Keywords: Revenu des Ménages - Autonomisation des femmes - Impact de la politique de Microcrédit - Pauvreté - Responsabilités sociales et conditions de vie - Méthode des groupes appariés
    JEL: C52 H32 D12
    Date: 2013
    URL: http://d.repec.org/n?u=RePEc:lvl:pmmacr:2013-13&r=mfd
  5. By: Venet, Baptiste; Arestoff, Florence
    Abstract: In Madagascar, Orange introduced its mobile banking services in September 2010. Mobile-banking (m-banking) is a system that allows users to conduct a number of financial transactions through a mobile phone. The existing body of literature suggests that the use of m-banking services may have a positive impact on individual savings, affect money transfer behavior and/or encourage financial inclusion. In 2012, we conducted a survey of 598 randomly selected Orange clients in Antananarivo. We use the matching methodology to assess the impacts of m-banking on clients' financial behavior. The results show that the use of m-banking services increases the number of national remittances sent and received. It is in line with the conclusions of the existing literature devoted to M-Pesa in Kenya. Yet we find that using of m-banking services has no significant impact on the sums saved by users or the sums of remittances sent and received, which appears to contradict the users' perceptions. This result may, however, be explained by a learning-by-doing process: users need to first learn to trust the e-money system before making any significant changes to their financial behavior.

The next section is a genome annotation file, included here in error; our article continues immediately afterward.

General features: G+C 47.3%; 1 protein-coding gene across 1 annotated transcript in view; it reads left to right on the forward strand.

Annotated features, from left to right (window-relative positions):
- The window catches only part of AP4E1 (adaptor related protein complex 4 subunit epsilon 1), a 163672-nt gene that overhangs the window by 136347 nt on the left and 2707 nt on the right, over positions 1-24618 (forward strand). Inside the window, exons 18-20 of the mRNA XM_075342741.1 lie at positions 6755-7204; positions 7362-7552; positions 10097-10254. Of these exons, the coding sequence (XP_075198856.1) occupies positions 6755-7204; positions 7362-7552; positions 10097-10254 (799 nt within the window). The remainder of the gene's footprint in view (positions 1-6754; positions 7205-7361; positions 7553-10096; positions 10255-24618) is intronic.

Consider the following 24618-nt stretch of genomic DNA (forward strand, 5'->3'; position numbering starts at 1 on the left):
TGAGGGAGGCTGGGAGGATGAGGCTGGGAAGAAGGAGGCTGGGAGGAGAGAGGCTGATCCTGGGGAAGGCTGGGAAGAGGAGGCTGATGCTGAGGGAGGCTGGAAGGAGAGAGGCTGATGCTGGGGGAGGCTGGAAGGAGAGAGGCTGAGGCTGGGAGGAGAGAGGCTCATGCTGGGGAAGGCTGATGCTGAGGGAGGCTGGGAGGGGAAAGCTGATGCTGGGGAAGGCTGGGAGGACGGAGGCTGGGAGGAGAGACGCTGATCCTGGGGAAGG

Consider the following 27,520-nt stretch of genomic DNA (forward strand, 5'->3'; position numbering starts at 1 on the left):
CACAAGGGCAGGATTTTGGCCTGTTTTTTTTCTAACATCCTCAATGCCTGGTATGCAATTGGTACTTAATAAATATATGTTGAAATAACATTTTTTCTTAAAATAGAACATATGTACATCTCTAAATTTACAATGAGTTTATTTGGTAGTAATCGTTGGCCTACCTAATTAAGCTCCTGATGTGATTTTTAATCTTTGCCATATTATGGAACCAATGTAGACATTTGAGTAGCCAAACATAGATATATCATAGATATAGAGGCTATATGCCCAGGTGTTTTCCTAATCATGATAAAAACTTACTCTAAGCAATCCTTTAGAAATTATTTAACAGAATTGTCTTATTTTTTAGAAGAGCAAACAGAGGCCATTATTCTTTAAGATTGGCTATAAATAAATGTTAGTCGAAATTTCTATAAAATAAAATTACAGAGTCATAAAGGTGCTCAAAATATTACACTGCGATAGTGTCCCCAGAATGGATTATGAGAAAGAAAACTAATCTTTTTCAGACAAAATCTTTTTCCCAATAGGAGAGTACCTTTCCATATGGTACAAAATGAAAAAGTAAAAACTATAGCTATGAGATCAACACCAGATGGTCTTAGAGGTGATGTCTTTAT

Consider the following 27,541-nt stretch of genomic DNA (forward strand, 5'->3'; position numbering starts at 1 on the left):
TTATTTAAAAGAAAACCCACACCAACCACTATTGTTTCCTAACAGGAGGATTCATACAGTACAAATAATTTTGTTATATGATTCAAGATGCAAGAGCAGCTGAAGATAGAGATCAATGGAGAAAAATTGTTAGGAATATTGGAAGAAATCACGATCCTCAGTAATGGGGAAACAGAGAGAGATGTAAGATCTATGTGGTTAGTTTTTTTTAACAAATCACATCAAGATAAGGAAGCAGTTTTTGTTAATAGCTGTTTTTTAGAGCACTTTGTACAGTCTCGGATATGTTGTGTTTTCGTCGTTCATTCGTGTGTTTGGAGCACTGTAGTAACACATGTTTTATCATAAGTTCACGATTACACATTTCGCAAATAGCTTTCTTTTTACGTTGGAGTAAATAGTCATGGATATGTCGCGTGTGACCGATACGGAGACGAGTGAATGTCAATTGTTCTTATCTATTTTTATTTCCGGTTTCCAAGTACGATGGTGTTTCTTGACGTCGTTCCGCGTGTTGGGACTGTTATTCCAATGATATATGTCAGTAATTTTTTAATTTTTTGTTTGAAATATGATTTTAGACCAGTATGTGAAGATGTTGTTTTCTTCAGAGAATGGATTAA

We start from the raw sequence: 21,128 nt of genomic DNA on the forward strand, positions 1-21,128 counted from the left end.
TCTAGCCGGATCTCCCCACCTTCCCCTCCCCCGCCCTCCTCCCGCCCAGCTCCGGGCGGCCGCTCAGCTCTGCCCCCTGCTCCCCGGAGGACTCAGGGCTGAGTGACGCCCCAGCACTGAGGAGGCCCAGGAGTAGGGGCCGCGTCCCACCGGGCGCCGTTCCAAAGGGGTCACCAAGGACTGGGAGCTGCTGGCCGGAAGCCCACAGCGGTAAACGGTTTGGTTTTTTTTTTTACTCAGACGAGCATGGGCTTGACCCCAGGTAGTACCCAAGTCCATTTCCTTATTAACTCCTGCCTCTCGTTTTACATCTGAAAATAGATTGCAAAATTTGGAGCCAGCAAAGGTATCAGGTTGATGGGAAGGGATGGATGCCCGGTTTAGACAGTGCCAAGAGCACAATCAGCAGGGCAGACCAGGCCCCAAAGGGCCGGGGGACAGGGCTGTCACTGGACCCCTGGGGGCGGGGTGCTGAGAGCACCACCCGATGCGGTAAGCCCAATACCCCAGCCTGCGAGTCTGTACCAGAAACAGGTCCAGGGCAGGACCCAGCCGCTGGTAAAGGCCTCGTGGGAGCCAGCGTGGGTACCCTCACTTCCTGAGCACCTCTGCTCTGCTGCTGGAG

Keywords: Banque mobile; Matching; Comportements financiers; Pays en développement; Mobile banking; Low Income countries; Financial behavior; Matching methodology;
    JEL: G2 G21 O16
    Date: 2013–09
    URL: http://d.repec.org/n?u=RePEc:dau:papers:123456789/11979&r=mfd
  6. By: Beck, Thorsten; Cull, Robert
    Abstract: This paper takes stock of the current state of banking systems across Sub-Saharan Africa and discusses recent developments including innovations that might help Africa leapfrog more traditional banking models. Using an array of different data, the paper documents that African banking systems are shallow but stable. African banks are well capitalized and over-liquid, but lend less to the private sector than banks in non-African developing countries. African enterprises and households are less likely to use financial services than their peers in other developing countries. The paper also describes a number of financial innovations across the continent that can help overcome different barriers to financial inclusion and have helped to expand the bankable and the banked population.
    Keywords: Access to Finance,Banks&Banking Reform,Debt Markets,Emerging Markets,Bankruptcy and Resolution of Financial Distress
    Date: 2013–10–01
    URL: http://d.repec.org/n?u=RePEc:wbk:wbrwps:6684&r=mfd